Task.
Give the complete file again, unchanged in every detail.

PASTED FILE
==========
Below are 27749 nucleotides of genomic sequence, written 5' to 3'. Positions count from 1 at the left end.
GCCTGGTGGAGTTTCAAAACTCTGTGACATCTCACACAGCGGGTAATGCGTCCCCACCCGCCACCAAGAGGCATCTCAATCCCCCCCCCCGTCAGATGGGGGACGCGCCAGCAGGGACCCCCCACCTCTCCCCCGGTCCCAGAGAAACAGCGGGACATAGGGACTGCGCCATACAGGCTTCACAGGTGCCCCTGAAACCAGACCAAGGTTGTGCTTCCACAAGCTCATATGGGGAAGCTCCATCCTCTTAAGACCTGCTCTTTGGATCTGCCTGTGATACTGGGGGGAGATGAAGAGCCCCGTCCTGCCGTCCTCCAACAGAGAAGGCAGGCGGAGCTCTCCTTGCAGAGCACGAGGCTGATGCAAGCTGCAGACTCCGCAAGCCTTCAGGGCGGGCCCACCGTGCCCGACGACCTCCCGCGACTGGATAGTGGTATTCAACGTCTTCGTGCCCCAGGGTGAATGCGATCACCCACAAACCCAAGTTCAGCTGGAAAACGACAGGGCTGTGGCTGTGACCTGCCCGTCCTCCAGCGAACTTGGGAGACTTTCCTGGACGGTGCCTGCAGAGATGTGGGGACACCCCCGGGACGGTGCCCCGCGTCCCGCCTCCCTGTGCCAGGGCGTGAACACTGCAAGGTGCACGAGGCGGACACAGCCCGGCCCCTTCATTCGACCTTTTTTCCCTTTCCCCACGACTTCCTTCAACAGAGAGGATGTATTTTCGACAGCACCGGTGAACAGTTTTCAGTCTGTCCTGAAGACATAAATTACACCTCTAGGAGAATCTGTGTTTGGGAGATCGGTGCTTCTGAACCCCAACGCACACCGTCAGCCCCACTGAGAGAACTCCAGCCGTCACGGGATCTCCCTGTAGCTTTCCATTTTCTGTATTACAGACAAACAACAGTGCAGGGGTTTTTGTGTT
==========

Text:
Below are 27749 nucleotides of genomic sequence, written 5' to 3'. Positions count from 1 at the left end.
GCCTGGTGGAGTTTCAAAACTCTGTGACATCTCACACAGCGGGTAATGCGTCCCCACCCGCCACCAAGAGGCATCTCAATCCCCCCCCCCGTCAGATGGGGGACGCGCCAGCAGGGACCCCCCACCTCTCCCCCGGTCCCAGAGAAACAGCGGGACATAGGGACTGCGCCATACAGGCTTCACAGGTGCCCCTGAAACCAGACCAAGGTTGTGCTTCCACAAGCTCATATGGGGAAGCTCCATCCTCTTAAGACCTGCTCTTTGGATCTGCCTGTGATACTGGGGGGAGATGAAGAGCCCCGTCCTGCCGTCCTCCAACAGAGAAGGCAGGCGGAGCTCTCCTTGCAGAGCACGAGGCTGATGCAAGCTGCAGACTCCGCAAGCCTTCAGGGCGGGCCCACCGTGCCCGACGACCTCCCGCGACTGGATAGTGGTATTCAACGTCTTCGTGCCCCAGGGTGAATGCGATCACCCACAAACCCAAGTTCAGCTGGAAAACGACAGGGCTGTGGCTGTGACCTGCCCGTCCTCCAGCGAACTTGGGAGACTTTCCTGGACGGTGCCTGCAGAGATGTGGGGACACCCCCGGGACGGTGCCCCGCGTCCCGCCTCCCTGTGCCAGGGCGTGAACACTGCAAGGTGCACGAGGCGGACACAGCCCGGCCCCTTCATTCGACCTTTTTTCCCTTTCCCCACGACTTCCTTCAACAGAGAGGATGTATTTTCGACAGCACCGGTGAACAGTTTTCAGTCTGTCCTGAAGACATAAATTACACCTCTAGGAGAATCTGTGTTTGGGAGATCGGTGCTTCTGAACCCCAACGCACACCGTCAGCCCCACTGAGAGAACTCCAGCCGTCACGGGATCTCCCTGTAGCTTTCCATTTTCTGTATTACAGACAAACAACAGTGCAGGGGTTTTTGTGTT